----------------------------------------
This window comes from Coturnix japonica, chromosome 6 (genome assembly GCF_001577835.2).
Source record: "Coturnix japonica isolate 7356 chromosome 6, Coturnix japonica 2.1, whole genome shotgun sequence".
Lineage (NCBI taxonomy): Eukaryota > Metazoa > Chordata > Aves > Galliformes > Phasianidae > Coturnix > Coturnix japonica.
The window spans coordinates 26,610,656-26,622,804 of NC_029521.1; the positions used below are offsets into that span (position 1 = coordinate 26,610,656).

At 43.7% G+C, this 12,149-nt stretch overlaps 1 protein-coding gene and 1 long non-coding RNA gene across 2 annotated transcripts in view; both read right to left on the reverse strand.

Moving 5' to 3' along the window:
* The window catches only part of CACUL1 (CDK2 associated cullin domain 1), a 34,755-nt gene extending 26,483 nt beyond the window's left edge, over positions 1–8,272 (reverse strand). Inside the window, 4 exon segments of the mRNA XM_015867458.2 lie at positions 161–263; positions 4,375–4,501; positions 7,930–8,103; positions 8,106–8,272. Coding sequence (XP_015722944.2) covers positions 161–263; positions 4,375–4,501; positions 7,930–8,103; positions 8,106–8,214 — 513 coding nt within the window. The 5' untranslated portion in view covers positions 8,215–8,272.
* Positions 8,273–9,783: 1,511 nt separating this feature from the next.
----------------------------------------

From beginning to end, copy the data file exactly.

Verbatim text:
This window comes from Coturnix japonica, chromosome 6 (genome assembly GCF_001577835.2).
Source record: "Coturnix japonica isolate 7356 chromosome 6, Coturnix japonica 2.1, whole genome shotgun sequence".
Lineage (NCBI taxonomy): Eukaryota > Metazoa > Chordata > Aves > Galliformes > Phasianidae > Coturnix > Coturnix japonica.
The window spans coordinates 26,610,656-26,622,804 of NC_029521.1; the positions used below are offsets into that span (position 1 = coordinate 26,610,656).

At 43.7% G+C, this 12,149-nt stretch overlaps 1 protein-coding gene and 1 long non-coding RNA gene across 2 annotated transcripts in view; both read right to left on the reverse strand.

Moving 5' to 3' along the window:
* The window catches only part of CACUL1 (CDK2 associated cullin domain 1), a 34,755-nt gene extending 26,483 nt beyond the window's left edge, over positions 1–8,272 (reverse strand). Inside the window, 4 exon segments of the mRNA XM_015867458.2 lie at positions 161–263; positions 4,375–4,501; positions 7,930–8,103; positions 8,106–8,272. Coding sequence (XP_015722944.2) covers positions 161–263; positions 4,375–4,501; positions 7,930–8,103; positions 8,106–8,214 — 513 coding nt within the window. The 5' untranslated portion in view covers positions 8,215–8,272.
* Positions 8,273–9,783: 1,511 nt separating this feature from the next.